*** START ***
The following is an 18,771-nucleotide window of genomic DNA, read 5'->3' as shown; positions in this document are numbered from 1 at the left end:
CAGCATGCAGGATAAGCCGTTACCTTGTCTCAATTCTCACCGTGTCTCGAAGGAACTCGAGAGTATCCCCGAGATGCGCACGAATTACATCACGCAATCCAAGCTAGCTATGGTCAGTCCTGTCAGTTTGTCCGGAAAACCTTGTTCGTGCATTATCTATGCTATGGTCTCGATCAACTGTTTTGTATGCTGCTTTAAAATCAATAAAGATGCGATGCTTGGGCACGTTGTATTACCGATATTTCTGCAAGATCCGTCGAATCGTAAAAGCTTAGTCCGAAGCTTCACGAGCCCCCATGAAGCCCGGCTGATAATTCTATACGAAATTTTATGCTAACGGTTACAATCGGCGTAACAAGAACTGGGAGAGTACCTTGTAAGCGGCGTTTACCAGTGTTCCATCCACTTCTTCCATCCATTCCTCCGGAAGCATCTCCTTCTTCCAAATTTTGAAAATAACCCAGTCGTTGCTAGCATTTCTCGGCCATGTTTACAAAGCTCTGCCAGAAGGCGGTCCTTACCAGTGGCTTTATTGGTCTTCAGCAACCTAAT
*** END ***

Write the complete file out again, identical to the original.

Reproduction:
The following is an 18,771-nucleotide window of genomic DNA, read 5'->3' as shown; positions in this document are numbered from 1 at the left end:
CAGCATGCAGGATAAGCCGTTACCTTGTCTCAATTCTCACCGTGTCTCGAAGGAACTCGAGAGTATCCCCGAGATGCGCACGAATTACATCACGCAATCCAAGCTAGCTATGGTCAGTCCTGTCAGTTTGTCCGGAAAACCTTGTTCGTGCATTATCTATGCTATGGTCTCGATCAACTGTTTTGTATGCTGCTTTAAAATCAATAAAGATGCGATGCTTGGGCACGTTGTATTACCGATATTTCTGCAAGATCCGTCGAATCGTAAAAGCTTAGTCCGAAGCTTCACGAGCCCCCATGAAGCCCGGCTGATAATTCTATACGAAATTTTATGCTAACGGTTACAATCGGCGTAACAAGAACTGGGAGAGTACCTTGTAAGCGGCGTTTACCAGTGTTCCATCCACTTCTTCCATCCATTCCTCCGGAAGCATCTCCTTCTTCCAAATTTTGAAAATAACCCAGTCGTTGCTAGCATTTCTCGGCCATGTTTACAAAGCTCTGCCAGAAGGCGGTCCTTACCAGTGGCTTTATTGGTCTTCAGCAACCTAAT